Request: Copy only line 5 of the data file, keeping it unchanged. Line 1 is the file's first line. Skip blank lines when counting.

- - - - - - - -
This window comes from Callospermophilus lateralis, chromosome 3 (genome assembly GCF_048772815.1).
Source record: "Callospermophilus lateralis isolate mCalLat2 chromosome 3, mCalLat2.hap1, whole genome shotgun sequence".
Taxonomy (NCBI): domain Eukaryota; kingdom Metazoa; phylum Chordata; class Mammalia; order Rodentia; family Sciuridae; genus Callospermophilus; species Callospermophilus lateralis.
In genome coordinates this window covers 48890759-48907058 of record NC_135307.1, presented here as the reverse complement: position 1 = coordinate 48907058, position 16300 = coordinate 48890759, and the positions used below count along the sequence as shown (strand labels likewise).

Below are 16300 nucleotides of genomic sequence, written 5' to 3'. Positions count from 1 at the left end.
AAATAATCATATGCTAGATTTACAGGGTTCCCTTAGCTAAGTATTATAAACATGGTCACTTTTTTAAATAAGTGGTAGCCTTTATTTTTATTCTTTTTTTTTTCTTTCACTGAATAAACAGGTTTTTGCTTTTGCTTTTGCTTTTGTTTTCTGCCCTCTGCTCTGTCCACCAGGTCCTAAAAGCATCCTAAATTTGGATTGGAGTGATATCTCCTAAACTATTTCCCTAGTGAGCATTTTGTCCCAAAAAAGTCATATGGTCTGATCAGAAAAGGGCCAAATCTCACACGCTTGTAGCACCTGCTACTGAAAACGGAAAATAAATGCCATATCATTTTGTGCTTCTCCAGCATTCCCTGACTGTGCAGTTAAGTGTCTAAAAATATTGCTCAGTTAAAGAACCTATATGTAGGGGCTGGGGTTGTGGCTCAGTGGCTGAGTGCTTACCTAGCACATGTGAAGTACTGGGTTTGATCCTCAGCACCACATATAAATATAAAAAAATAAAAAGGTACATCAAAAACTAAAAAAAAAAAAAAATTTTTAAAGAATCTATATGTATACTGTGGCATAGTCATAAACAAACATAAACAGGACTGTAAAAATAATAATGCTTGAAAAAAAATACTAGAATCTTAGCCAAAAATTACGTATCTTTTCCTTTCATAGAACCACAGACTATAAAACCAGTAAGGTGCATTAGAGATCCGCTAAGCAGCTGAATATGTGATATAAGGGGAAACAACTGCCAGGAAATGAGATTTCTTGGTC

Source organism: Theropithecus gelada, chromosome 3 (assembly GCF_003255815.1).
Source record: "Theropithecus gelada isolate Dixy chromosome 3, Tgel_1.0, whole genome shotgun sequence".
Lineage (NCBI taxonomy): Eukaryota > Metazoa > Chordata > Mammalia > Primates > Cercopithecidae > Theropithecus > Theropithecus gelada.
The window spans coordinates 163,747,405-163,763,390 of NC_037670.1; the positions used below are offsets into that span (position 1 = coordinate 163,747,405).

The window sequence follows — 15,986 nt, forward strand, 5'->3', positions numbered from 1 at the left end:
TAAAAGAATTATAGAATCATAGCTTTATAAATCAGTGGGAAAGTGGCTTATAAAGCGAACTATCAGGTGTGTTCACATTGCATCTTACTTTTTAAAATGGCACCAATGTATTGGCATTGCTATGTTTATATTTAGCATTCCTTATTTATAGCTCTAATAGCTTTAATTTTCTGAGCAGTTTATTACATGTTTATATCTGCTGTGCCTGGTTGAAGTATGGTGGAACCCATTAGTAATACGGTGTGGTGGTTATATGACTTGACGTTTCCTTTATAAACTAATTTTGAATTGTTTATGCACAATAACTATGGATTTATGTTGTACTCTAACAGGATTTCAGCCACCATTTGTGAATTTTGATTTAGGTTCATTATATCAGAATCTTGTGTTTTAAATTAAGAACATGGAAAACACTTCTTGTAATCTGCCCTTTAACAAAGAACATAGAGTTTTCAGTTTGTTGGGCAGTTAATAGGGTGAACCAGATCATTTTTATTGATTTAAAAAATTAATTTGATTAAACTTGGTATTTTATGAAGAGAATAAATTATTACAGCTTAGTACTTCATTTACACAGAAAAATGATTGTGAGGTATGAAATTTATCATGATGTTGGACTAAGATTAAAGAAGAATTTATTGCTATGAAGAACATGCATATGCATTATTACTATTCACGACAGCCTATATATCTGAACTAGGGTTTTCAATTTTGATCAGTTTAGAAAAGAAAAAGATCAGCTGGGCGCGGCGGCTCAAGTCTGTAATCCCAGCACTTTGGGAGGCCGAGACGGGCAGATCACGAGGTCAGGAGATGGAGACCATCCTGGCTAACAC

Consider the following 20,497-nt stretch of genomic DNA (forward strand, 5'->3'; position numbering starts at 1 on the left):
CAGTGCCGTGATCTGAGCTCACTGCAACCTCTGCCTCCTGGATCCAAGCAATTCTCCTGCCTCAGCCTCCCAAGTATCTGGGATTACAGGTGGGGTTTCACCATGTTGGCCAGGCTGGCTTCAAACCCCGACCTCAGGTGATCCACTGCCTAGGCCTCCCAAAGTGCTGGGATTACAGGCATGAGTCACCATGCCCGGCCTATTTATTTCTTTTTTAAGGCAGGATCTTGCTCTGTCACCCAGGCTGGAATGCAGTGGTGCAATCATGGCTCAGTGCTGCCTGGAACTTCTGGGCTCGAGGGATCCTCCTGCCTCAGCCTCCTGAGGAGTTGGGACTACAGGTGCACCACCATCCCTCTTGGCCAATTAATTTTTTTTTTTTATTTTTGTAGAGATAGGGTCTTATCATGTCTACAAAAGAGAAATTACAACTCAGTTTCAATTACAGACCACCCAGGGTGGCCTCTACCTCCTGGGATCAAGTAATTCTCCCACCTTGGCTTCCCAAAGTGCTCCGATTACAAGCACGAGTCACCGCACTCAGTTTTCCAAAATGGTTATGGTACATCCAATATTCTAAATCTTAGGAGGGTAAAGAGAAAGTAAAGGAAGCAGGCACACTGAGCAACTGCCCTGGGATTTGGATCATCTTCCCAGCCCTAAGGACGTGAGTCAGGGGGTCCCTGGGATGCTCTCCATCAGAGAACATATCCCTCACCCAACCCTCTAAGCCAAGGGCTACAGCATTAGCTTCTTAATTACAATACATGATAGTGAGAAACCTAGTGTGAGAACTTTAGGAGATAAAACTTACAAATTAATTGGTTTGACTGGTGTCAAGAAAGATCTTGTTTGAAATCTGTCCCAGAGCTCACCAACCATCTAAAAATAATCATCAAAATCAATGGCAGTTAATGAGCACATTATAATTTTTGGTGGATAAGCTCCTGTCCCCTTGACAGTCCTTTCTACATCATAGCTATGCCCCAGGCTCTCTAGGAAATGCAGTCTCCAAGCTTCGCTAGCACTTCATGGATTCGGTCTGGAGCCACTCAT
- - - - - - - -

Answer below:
Below are 16300 nucleotides of genomic sequence, written 5' to 3'. Positions count from 1 at the left end.